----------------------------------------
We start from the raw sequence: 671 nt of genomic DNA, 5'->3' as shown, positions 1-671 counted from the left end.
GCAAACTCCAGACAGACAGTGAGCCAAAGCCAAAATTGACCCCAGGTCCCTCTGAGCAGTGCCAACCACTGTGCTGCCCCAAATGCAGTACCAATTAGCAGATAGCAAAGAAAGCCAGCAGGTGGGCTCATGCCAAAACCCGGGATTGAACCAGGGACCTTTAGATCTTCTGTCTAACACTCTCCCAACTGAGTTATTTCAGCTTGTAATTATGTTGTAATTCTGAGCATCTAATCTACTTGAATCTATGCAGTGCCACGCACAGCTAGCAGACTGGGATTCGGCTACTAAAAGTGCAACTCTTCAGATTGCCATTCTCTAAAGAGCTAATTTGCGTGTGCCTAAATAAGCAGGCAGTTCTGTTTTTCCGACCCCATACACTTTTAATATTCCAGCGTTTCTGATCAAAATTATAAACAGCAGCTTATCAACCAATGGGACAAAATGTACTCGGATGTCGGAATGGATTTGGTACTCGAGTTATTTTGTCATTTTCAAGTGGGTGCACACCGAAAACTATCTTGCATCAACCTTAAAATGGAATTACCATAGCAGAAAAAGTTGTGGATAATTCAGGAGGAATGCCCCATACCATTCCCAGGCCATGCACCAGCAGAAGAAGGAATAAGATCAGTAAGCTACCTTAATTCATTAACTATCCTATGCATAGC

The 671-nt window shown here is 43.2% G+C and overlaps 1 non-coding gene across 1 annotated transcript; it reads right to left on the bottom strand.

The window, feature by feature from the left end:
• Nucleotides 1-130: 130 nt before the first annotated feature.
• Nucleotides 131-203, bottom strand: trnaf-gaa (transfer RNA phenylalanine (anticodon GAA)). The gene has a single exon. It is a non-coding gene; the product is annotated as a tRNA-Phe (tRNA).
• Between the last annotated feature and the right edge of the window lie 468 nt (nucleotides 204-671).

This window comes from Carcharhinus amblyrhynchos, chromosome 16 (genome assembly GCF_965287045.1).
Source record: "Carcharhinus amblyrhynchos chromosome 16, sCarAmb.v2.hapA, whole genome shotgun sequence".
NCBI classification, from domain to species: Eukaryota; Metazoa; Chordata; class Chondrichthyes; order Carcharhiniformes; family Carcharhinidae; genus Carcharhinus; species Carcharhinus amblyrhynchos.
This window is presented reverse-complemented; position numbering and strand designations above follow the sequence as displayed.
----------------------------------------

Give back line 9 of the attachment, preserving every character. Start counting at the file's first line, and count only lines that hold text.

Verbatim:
Source record: "Carcharhinus amblyrhynchos chromosome 16, sCarAmb.v2.hapA, whole genome shotgun sequence".